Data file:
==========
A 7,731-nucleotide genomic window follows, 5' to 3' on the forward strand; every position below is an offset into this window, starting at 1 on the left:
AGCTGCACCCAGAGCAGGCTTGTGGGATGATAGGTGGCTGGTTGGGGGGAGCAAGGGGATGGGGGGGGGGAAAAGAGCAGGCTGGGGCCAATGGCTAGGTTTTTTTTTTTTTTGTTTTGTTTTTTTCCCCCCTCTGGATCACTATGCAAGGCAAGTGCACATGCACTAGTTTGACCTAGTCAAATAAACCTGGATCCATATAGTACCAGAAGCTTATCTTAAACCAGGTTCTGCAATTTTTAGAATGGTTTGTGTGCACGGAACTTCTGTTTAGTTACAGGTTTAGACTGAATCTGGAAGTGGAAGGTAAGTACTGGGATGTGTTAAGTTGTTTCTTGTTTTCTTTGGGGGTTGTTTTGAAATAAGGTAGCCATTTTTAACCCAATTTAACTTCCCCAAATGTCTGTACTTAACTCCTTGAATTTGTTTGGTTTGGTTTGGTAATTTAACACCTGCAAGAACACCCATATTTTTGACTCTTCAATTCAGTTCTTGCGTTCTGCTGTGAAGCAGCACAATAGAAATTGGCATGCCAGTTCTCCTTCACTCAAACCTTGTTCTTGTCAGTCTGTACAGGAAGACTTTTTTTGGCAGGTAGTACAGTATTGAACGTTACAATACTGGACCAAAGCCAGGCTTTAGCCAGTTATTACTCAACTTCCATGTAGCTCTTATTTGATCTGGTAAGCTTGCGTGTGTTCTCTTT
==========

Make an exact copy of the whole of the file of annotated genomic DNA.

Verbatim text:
A 7,731-nucleotide genomic window follows, 5' to 3' on the forward strand; every position below is an offset into this window, starting at 1 on the left:
AGCTGCACCCAGAGCAGGCTTGTGGGATGATAGGTGGCTGGTTGGGGGGAGCAAGGGGATGGGGGGGGGGAAAAGAGCAGGCTGGGGCCAATGGCTAGGTTTTTTTTTTTTTTGTTTTGTTTTTTTCCCCCCTCTGGATCACTATGCAAGGCAAGTGCACATGCACTAGTTTGACCTAGTCAAATAAACCTGGATCCATATAGTACCAGAAGCTTATCTTAAACCAGGTTCTGCAATTTTTAGAATGGTTTGTGTGCACGGAACTTCTGTTTAGTTACAGGTTTAGACTGAATCTGGAAGTGGAAGGTAAGTACTGGGATGTGTTAAGTTGTTTCTTGTTTTCTTTGGGGGTTGTTTTGAAATAAGGTAGCCATTTTTAACCCAATTTAACTTCCCCAAATGTCTGTACTTAACTCCTTGAATTTGTTTGGTTTGGTTTGGTAATTTAACACCTGCAAGAACACCCATATTTTTGACTCTTCAATTCAGTTCTTGCGTTCTGCTGTGAAGCAGCACAATAGAAATTGGCATGCCAGTTCTCCTTCACTCAAACCTTGTTCTTGTCAGTCTGTACAGGAAGACTTTTTTTGGCAGGTAGTACAGTATTGAACGTTACAATACTGGACCAAAGCCAGGCTTTAGCCAGTTATTACTCAACTTCCATGTAGCTCTTATTTGATCTGGTAAGCTTGCGTGTGTTCTCTTT